New Guidelines for Hydroxychloroquine Visual Screening

Christina M. Sorenson, OD


November 11, 2016

Optometry has a long history of providing complete eye care. "Look at everything—every time" is a mantra many of us have humming in the background as we go through our clinical day. Accordingly, providing screening examinations for high-risk medications, such as hydroxychloroquine, is a natural service for our profession.

Hydroxychloroquine is an analogue to the much older drug chloroquine. Chloroquine was first used as an antimalaria drug. Hydroxychloroquine is most frequently used for the management of lupus and rheumatoid arthritis; however, it is now being applied to treatments in adjunctive cancer therapy, diabetes, and heart disease.[1] Given the broader applications of hydroxychloroquine, primary care clinicians may see more patients in need of ongoing screening services.

Hydroxychloroquine is associated with long-recognized retinal toxicity.[2,3,4] The retinopathy is hallmarked by parafoveal changes within the retina. Early toxicity may be asymptomatic, detected only with specialized testing of the retina, such as spectral domain optical coherence tomography (SD-OCT) and macular visual field evaluation. The clinician may note scotomatous areas within the macular and paramacular areas on visual field testing, skip lesions in the retinal pigmented layer, or macular edema on SD-OCT.

As the toxic effects increase, patients may note a paracentral scotoma or a disturbance in their color vision. Advanced retinal toxicity is seen by the clinician as a bull's-eye maculopathy, presenting as concentric rings of hyperpigmentation and hypopigmentation, or possibly as an extramacular pattern of damage, as may be seen in patients of broadly Asian descent. These changes are classified as a true maculopathy because they are irreversible and can progress after cessation of the medication.[5]

Lesser known side effects of this drug include corneal toxicity, which presents as an intraepithelial deposition of the drug in the cornea. This deposit seldom affects vision and is fully reversible.[6] In addition, there is a rare effect on the accommodation of the ciliary body.

Screening guidelines were updated this year, with some pertinent changes for our profession to note.[1] Cumulative dose is no longer a risk factor, but more of a tool in the screening of our patients. The actual body weight rather than the ideal body weight is used to determine the threshold dose. The maximum safe dose is 5 mg/kg of actual body weight. For example, a patient who weighs 175 lb would be at a threshold dose when taking 400 mg daily.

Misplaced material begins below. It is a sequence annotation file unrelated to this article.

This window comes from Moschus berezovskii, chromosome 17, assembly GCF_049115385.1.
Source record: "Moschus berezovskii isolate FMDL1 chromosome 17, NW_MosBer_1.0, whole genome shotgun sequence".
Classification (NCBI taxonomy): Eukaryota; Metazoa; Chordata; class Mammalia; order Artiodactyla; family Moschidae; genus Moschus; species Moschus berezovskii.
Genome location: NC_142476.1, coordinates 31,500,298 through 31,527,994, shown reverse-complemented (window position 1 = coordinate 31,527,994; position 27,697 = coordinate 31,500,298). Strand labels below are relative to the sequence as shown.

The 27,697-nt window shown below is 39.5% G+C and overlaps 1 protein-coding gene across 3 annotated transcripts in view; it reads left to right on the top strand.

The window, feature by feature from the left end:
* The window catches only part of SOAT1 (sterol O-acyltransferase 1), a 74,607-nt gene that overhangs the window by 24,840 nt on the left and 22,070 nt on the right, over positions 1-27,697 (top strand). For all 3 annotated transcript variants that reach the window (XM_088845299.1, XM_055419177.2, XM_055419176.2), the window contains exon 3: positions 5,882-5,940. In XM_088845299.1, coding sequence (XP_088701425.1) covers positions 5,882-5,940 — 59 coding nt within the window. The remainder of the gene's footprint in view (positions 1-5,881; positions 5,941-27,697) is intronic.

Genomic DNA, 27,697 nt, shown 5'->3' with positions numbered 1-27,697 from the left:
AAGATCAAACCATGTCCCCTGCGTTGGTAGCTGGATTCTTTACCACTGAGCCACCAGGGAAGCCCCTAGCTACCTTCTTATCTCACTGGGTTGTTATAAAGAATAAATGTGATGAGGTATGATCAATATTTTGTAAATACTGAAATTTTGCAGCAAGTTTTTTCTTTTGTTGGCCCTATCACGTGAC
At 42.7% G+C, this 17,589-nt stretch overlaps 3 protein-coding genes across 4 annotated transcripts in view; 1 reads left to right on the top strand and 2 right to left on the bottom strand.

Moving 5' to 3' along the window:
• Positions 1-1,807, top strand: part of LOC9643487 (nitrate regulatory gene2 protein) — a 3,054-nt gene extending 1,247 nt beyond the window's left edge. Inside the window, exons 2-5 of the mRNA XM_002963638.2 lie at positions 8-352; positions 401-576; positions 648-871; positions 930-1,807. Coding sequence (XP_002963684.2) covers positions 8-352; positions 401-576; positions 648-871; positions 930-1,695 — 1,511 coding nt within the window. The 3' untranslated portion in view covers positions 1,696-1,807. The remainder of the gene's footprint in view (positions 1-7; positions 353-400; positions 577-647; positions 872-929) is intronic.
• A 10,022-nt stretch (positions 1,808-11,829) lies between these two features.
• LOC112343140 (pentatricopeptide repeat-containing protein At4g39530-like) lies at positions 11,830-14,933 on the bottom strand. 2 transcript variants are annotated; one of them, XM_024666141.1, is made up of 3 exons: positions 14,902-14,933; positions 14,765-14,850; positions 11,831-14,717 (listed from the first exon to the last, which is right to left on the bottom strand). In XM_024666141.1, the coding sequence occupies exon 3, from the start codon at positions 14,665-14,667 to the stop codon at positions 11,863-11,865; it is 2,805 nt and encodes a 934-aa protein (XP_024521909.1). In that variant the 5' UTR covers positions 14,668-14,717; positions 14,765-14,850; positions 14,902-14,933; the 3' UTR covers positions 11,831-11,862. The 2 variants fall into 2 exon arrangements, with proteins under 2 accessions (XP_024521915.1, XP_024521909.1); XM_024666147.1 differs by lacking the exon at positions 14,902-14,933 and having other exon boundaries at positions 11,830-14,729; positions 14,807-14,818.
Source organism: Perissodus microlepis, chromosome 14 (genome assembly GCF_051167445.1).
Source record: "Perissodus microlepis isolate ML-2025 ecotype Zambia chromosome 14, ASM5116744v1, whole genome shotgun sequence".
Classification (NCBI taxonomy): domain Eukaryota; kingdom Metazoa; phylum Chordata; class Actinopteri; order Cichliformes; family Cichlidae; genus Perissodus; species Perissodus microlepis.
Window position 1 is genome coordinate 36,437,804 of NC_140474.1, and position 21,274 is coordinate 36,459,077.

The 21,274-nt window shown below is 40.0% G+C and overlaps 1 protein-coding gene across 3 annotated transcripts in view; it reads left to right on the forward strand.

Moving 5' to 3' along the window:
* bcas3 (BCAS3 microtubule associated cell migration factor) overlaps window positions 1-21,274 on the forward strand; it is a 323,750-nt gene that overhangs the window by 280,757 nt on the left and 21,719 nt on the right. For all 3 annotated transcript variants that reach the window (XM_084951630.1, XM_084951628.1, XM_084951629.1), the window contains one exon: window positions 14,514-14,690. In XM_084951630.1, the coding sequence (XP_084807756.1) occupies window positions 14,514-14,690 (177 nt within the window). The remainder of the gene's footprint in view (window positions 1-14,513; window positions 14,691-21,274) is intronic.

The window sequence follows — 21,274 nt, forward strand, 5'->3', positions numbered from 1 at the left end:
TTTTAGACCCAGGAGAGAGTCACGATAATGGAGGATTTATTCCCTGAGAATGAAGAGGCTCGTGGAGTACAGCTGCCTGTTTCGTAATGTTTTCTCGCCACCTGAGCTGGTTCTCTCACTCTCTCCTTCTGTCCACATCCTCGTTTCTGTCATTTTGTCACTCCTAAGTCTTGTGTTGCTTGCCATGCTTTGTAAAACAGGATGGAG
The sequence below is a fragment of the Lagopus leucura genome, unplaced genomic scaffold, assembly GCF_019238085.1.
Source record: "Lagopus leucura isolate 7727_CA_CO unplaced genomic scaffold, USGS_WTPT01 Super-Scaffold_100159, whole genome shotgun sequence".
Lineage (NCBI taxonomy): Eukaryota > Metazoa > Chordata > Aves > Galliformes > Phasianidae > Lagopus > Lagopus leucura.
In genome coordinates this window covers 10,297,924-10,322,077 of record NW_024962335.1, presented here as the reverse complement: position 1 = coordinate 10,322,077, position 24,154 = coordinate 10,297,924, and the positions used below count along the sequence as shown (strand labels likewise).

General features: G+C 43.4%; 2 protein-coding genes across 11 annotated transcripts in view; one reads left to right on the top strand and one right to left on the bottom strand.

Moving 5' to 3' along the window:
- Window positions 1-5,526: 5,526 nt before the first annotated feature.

Screening interval has also been updated. All patients will need a baseline screening before or within 1 year of initiation of hydroxychloroquine. The baseline examination includes a fundus examination. SD-OCT and visual field testing are added to the initial examination if a concurrent maculopathy is present.

If, and only if, the patient is at the recommended maximum daily dose and does not fall into a higher risk category, the screening interval is 5 years after the initial evaluation. This is because the incidence of retinopathy is less than 1% at 5 years and only 2% at 10 years. The incidence increases to 20% at 20 years of treatment. Of note, however, if a patient makes it to 20 years of treatment and does not have retinopathy, the risk of converting to hydroxychloroquine retinopathy is 4% every year thereafter.

Subsequent screening examinations should include fundus examination, visual field testing (ie, macular testing or central testing), and SD-OCT. Additional testing as needed should include fundus autofluorescence and multifocal electroretinography.

Patients who fall into a high-risk category include those who exceed the maximum daily dose on the basis of their actual weight, patients with renal disease, patients on tamoxifen (concurrent tamoxifen and hydroxychloroquine use increases the risk for retinopathy fivefold), and patients with concurrent macular disease. Patients with these risks will benefit from annual or more frequent screening intervals. Of interest, hepatic disease and age are no longer considered risk factors.

Moreover, some tests are no longer recommended. The recent guidelines recommend against biomicroscopy alone, fundus photography, time-domain optical coherence tomography, fluorescein angiography, full-field electroretinography, Amsler grid, color vision testing, and electro-oculography.[1,7] All of these tests are thought to have inadequate sensitivity to detect hydroxychloroquine toxicity at a stage to prevent significant vision loss.

In a demographic study, the rate of hydroxychloroquine-induced retinal toxicity was thought to be near 7.5%.[8] In addition, years of hydroxychloroquine treatment even at a "safe dose" can still lead to toxicity.[9] Moreover, retinal toxicity is irreversible and can progress after cessation of hydroxychloroquine. Therefore, ongoing screening is recommended. Screening examinations that include SD-OCT, multifocal electroretinography, or autofluorescence provide sensitive adjuncts to macular visual field evaluation in the detection of early hydroxychloroquine toxicity.


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